I think it's important to note, and it has been noticed now at the state level and by researchers, say, at Brandeis University or whatever, there was a policy brief about opioid use disorder in Western Massachusetts that kind of showed how Western Massachusetts is an outlier compared to the rest of the state, and was really absent from the state discussions, and state, I guess, line, if you will, that opioid use disorder related overdoses and deaths, deaths, specifically, were on the decrease. That was not mirrored in Western Massachusetts, and I think we discussed this last year, that in 2018, that was a 48% increase in opioid overdose deaths. We're still around the same number preliminarily, for 2019. In 2018, they said 41 deaths for Berkshire County. In 2019, preliminary numbers are 40, so we're holding steady. Locally, what we do see, what we are allowed to see that's not, I guess- Because some of our towns are smaller, data gets suppressed. So you will get information that you have between one and four deaths or whatever, so suppressed information is an issue. It doesn't give us as clear of a picture in Western Massachusetts as we'd like to have. But what we do see in the number of opioid-related overdose deaths, they do a report on the Massachusetts Department of Public Health website and the latest one posted in June has us through 2019, and we do see the cities of North Adams and Pittsfield significantly up for 2019 deaths. A lot of towns are holding steady, but we do have towns like Great Barrington, and Lenox, and Pittsfield, and North Adams that have shown some notable increases in overdose deaths.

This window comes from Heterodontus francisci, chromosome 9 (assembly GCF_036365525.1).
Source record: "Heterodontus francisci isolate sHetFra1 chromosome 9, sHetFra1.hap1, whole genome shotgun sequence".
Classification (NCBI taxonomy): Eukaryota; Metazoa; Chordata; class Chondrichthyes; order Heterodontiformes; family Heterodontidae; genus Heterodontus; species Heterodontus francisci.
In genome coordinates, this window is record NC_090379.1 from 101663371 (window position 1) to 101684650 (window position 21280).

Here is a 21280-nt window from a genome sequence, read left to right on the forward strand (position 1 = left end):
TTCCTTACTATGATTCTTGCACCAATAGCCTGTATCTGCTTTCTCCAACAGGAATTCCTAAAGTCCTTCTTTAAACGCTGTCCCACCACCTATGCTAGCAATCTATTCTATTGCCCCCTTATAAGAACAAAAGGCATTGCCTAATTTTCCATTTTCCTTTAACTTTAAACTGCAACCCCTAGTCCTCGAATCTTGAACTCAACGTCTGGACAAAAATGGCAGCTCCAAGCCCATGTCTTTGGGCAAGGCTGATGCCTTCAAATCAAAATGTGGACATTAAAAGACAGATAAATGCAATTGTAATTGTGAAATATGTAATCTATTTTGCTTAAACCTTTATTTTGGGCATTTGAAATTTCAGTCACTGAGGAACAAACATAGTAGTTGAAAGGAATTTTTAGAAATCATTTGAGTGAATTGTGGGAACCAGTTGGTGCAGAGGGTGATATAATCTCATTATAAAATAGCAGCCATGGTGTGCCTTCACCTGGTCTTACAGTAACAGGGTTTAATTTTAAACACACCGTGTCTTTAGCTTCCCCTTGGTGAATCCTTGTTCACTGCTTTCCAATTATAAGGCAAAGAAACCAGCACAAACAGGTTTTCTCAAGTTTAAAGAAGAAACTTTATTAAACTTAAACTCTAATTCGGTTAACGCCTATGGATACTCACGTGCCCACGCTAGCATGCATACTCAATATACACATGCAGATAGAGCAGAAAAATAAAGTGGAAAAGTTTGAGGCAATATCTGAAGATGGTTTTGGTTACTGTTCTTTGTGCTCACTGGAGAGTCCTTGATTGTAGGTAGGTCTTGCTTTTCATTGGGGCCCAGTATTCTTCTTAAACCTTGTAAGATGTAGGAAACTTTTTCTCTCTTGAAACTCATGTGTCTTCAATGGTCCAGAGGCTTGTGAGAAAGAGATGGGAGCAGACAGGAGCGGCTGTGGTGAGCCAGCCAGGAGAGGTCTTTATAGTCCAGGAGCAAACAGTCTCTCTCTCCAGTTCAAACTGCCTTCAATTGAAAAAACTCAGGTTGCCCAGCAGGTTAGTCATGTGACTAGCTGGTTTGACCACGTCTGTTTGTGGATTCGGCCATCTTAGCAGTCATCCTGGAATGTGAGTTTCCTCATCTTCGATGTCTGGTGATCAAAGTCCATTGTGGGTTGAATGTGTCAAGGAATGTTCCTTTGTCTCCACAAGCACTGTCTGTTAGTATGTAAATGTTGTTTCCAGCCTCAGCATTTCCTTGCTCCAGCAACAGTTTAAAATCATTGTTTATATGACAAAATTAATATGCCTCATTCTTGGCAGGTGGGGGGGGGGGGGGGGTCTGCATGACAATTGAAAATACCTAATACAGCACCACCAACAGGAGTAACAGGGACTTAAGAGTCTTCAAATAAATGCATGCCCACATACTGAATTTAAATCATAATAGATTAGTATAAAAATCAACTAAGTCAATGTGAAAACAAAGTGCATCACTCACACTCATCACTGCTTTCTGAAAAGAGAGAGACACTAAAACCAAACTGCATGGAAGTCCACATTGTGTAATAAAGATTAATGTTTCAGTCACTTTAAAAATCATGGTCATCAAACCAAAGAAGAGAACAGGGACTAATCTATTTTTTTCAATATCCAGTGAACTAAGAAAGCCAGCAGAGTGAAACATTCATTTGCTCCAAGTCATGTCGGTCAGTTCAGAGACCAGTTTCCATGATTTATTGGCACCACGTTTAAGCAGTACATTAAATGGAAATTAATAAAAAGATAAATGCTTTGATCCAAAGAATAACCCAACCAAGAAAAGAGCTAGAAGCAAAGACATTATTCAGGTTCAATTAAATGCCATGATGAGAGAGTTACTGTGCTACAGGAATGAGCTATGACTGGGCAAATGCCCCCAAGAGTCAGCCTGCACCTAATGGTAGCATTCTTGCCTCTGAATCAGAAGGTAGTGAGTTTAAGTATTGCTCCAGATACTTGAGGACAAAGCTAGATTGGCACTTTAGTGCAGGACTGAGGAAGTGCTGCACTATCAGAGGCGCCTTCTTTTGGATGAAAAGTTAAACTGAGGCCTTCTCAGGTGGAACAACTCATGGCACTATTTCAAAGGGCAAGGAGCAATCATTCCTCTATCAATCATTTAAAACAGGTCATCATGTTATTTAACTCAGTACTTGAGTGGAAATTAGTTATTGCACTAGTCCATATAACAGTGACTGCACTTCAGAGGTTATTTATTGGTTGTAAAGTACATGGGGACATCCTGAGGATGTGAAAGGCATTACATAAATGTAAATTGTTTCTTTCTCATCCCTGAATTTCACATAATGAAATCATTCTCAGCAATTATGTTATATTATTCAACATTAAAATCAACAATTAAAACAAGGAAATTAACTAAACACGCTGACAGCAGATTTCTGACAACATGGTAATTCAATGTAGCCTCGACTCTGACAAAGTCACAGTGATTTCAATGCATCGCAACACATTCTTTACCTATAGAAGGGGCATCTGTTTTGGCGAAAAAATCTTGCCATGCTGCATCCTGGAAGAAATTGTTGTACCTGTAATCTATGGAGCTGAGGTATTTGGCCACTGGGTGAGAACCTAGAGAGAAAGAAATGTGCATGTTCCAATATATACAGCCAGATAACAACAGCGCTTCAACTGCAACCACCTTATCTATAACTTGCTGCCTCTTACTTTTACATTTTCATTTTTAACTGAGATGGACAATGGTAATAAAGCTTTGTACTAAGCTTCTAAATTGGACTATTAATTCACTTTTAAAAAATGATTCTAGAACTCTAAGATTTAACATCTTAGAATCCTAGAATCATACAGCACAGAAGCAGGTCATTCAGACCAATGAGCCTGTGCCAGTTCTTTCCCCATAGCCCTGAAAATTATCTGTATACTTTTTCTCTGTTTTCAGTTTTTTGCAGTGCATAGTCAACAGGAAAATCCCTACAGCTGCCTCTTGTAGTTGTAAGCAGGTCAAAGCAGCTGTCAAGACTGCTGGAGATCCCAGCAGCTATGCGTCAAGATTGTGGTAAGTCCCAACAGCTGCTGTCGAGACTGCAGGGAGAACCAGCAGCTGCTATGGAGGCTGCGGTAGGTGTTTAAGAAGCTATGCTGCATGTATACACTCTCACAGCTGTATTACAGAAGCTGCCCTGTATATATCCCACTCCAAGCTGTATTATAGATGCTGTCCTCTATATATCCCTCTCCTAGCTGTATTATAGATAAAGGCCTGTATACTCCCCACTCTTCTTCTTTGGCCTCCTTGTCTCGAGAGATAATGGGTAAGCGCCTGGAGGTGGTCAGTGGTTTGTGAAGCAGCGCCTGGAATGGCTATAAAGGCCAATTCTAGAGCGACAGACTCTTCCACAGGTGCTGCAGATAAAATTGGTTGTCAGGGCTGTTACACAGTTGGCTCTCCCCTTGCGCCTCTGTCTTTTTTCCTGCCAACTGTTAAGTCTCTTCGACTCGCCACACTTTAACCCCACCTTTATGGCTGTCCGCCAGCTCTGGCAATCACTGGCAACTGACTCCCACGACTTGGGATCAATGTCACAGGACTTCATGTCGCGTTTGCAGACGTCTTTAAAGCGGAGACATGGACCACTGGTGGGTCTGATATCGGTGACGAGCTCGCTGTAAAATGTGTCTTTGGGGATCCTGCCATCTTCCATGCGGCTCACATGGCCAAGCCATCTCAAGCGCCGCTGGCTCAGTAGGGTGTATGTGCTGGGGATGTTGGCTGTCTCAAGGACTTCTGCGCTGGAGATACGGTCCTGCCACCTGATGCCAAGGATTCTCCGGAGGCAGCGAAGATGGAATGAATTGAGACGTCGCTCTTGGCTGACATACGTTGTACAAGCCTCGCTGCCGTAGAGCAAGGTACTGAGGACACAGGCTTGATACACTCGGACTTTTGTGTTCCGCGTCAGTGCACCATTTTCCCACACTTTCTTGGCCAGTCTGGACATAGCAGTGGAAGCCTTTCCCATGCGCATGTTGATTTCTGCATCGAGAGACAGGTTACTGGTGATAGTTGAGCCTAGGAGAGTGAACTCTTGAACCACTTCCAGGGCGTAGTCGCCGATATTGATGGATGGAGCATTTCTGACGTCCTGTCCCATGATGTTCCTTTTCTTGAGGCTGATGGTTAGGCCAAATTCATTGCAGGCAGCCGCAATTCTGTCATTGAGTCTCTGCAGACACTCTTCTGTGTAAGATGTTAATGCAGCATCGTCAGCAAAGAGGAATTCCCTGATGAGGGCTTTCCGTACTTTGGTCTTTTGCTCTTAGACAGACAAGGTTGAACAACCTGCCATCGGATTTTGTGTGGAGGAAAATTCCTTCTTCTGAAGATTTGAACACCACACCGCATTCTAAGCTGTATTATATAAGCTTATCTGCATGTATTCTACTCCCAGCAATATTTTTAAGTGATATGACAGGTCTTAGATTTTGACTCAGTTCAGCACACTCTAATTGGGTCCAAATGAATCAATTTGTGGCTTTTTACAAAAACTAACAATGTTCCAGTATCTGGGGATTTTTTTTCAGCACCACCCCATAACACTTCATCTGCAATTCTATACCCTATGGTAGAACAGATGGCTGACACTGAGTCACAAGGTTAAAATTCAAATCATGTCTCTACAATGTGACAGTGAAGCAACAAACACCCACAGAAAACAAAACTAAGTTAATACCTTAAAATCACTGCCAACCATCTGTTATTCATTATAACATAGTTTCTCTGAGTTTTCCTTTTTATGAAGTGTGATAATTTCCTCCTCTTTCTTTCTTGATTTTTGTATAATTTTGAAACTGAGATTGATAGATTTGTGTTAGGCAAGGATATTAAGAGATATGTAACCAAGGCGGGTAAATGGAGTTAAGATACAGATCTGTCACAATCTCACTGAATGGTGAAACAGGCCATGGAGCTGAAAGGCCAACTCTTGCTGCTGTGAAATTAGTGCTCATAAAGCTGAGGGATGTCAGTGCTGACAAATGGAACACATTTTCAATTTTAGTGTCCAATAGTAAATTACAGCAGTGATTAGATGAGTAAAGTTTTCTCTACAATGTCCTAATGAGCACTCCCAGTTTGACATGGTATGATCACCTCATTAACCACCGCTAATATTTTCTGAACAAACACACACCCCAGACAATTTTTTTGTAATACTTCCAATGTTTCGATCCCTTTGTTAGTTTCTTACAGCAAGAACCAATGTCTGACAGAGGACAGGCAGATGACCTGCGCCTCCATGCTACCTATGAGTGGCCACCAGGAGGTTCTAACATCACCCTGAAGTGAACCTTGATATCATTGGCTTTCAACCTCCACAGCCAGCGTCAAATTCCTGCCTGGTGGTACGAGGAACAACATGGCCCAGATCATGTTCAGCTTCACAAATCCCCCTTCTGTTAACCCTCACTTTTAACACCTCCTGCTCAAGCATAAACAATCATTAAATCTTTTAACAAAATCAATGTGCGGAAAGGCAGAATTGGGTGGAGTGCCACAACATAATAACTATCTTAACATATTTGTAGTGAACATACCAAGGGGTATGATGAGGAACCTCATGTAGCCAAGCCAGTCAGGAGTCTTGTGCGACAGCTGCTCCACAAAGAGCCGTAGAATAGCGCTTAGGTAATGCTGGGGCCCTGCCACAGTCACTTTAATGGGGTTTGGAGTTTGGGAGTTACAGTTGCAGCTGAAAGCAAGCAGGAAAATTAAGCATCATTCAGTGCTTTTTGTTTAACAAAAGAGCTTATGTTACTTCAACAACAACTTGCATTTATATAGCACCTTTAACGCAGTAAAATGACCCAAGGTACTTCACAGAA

So, why why would that be? Why are these population centers in the Berkshires still trending upwards?